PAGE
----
Egg Industry - July 2018 - 20
20 ❙ EggIndustry
again," Racicot said. "Don't think that, once you have your
biosecurity culture, it's going to stay the same. You need
to improve it and go back to employees and keep the good
Set up an environment for success
The physical layout of the barn or workplace
entrance should make it hard for people to ignore biosecurity practices. If the division between the clean and
dirty area of the workplace is only a line of paint or tape
on the ground, it won't work nearly as well as a physical
According to Racicot's research, farm workers are five
to nine times more likely to respect the areas of limitation
when there is a physical barrier between the clean and dirty
areas. This can be something as simple as a bench where
workers change their footwear and wash or sanitize their
hands before moving between areas.
Encourage responsible people
to model proper biosecurity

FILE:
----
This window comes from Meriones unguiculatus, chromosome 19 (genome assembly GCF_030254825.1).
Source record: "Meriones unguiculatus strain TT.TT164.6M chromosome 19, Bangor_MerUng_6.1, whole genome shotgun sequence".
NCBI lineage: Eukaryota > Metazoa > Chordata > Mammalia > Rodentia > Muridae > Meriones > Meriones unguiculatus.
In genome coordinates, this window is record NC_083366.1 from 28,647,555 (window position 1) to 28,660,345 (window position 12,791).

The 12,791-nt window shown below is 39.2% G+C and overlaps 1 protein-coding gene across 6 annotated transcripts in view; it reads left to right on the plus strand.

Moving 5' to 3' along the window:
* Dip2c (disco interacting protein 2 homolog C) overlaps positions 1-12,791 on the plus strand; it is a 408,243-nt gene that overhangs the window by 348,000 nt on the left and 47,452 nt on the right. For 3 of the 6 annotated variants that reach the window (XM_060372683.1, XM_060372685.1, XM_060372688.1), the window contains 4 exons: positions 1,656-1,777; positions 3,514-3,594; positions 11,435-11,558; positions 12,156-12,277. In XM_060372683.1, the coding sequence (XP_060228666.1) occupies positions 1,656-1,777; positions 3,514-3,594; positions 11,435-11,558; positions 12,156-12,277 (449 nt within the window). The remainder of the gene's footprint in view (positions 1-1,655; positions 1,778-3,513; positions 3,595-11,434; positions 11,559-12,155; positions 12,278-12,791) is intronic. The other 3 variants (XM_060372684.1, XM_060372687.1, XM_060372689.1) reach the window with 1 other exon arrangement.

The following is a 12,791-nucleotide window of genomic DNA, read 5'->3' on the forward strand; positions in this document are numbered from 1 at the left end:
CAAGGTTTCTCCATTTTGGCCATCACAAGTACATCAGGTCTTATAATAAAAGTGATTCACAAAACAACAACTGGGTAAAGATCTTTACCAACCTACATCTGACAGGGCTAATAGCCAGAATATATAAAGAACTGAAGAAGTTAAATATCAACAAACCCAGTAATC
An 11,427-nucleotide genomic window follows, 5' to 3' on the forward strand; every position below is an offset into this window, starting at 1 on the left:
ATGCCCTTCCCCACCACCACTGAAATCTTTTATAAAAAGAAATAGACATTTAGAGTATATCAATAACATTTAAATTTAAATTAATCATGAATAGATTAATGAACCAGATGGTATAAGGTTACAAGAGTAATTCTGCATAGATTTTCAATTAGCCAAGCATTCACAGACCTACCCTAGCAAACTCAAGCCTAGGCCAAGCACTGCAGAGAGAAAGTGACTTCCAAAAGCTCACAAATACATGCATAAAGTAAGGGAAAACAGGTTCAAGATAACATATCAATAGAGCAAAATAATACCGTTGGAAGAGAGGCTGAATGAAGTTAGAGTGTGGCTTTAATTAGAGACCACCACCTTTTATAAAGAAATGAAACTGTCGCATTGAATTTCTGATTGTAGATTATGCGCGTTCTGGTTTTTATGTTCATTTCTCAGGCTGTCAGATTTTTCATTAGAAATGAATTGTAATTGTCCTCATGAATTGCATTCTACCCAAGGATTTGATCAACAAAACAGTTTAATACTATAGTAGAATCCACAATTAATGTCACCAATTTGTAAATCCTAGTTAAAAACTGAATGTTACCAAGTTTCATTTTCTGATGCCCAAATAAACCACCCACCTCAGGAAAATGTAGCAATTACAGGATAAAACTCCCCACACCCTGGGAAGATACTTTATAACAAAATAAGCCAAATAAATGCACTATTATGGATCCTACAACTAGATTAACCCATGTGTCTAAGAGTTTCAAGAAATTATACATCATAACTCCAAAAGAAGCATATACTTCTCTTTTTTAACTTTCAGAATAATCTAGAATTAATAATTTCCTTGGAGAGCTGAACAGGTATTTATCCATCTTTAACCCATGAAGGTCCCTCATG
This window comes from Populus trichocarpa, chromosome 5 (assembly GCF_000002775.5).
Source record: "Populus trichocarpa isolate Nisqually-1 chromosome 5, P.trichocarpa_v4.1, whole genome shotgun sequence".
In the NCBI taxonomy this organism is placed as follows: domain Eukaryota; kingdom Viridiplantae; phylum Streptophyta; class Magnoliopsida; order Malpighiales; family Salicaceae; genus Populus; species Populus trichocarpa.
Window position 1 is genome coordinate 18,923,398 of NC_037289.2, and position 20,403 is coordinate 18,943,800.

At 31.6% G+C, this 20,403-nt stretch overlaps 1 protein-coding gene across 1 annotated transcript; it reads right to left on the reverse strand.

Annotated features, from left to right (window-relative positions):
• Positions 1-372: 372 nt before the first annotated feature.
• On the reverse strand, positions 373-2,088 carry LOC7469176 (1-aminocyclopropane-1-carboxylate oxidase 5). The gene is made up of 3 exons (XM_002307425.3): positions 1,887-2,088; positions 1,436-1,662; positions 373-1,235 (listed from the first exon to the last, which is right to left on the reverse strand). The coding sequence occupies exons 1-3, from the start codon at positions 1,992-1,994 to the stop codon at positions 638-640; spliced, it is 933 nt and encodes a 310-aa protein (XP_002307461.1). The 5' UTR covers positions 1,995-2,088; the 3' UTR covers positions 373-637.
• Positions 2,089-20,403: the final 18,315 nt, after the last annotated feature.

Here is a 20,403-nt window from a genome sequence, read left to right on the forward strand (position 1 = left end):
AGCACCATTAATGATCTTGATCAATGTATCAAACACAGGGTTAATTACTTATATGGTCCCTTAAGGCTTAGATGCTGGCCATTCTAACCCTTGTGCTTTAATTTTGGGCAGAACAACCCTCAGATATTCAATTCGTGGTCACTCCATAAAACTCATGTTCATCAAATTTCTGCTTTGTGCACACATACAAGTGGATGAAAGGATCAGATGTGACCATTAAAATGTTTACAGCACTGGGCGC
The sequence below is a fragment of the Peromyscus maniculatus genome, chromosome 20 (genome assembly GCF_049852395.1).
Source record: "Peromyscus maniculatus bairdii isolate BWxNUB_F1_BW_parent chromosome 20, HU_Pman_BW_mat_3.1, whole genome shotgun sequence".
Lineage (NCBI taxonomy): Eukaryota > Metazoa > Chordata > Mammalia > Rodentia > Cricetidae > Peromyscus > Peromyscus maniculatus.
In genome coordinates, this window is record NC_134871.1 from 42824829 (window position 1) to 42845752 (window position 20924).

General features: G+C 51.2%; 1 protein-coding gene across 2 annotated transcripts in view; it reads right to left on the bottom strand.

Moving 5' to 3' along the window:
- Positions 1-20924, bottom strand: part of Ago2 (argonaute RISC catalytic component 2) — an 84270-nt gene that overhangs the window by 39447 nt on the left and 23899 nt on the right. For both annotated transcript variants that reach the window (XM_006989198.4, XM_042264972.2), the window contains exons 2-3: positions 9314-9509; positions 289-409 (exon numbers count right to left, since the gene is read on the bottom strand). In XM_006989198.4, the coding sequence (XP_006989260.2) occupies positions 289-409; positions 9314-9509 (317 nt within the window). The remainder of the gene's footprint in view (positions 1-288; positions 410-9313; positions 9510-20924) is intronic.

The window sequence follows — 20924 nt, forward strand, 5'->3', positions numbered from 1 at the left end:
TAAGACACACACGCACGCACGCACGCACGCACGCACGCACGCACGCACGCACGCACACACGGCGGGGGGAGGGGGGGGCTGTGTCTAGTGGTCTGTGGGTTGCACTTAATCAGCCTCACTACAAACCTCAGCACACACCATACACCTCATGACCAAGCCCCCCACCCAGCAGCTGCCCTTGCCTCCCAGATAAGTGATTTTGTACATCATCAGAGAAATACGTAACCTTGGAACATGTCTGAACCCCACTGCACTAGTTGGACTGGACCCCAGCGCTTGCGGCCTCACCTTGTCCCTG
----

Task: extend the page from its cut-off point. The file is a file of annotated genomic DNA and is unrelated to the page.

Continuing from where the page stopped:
It's important to position the most responsible people on
the farm to model the desired biosecurity behaviors and to
make it known that biosecurity practices are the social norm.
Racicot was involved with a study testing workers'
personality traits and their links to biosecurity practices. It
found people with high responsibility, action-oriented, and
logical and rational personality traits were most likely to
follow biosecurity procedures. She said identifying these
kind of people on the farm and making them responsible
for encouraging others to follow biosecure practices can
influence others and establish a biosecure culture.
Additionally, requiring a worker's signature on a written
biosecurity agreement or pledge may help to establish biosecure practices as a cultural norm and professional expectation in the workplace.
www.WATTAgNet.com ❙ July 2018